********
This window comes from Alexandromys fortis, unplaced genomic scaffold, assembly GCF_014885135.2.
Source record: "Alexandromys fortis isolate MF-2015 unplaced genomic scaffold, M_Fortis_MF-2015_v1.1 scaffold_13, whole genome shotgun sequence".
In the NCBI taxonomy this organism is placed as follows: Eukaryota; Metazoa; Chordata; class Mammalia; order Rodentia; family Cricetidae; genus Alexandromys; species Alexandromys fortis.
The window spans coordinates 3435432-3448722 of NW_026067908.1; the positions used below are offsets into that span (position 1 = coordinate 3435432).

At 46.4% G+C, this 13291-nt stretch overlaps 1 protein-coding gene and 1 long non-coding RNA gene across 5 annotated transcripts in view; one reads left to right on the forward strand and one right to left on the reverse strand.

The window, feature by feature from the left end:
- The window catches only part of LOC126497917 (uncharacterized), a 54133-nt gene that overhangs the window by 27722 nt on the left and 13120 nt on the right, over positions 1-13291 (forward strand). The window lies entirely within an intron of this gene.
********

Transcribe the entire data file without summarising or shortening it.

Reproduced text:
This window comes from Alexandromys fortis, unplaced genomic scaffold, assembly GCF_014885135.2.
Source record: "Alexandromys fortis isolate MF-2015 unplaced genomic scaffold, M_Fortis_MF-2015_v1.1 scaffold_13, whole genome shotgun sequence".
In the NCBI taxonomy this organism is placed as follows: Eukaryota; Metazoa; Chordata; class Mammalia; order Rodentia; family Cricetidae; genus Alexandromys; species Alexandromys fortis.
The window spans coordinates 3435432-3448722 of NW_026067908.1; the positions used below are offsets into that span (position 1 = coordinate 3435432).

At 46.4% G+C, this 13291-nt stretch overlaps 1 protein-coding gene and 1 long non-coding RNA gene across 5 annotated transcripts in view; one reads left to right on the forward strand and one right to left on the reverse strand.

The window, feature by feature from the left end:
- The window catches only part of LOC126497917 (uncharacterized), a 54133-nt gene that overhangs the window by 27722 nt on the left and 13120 nt on the right, over positions 1-13291 (forward strand). The window lies entirely within an intron of this gene.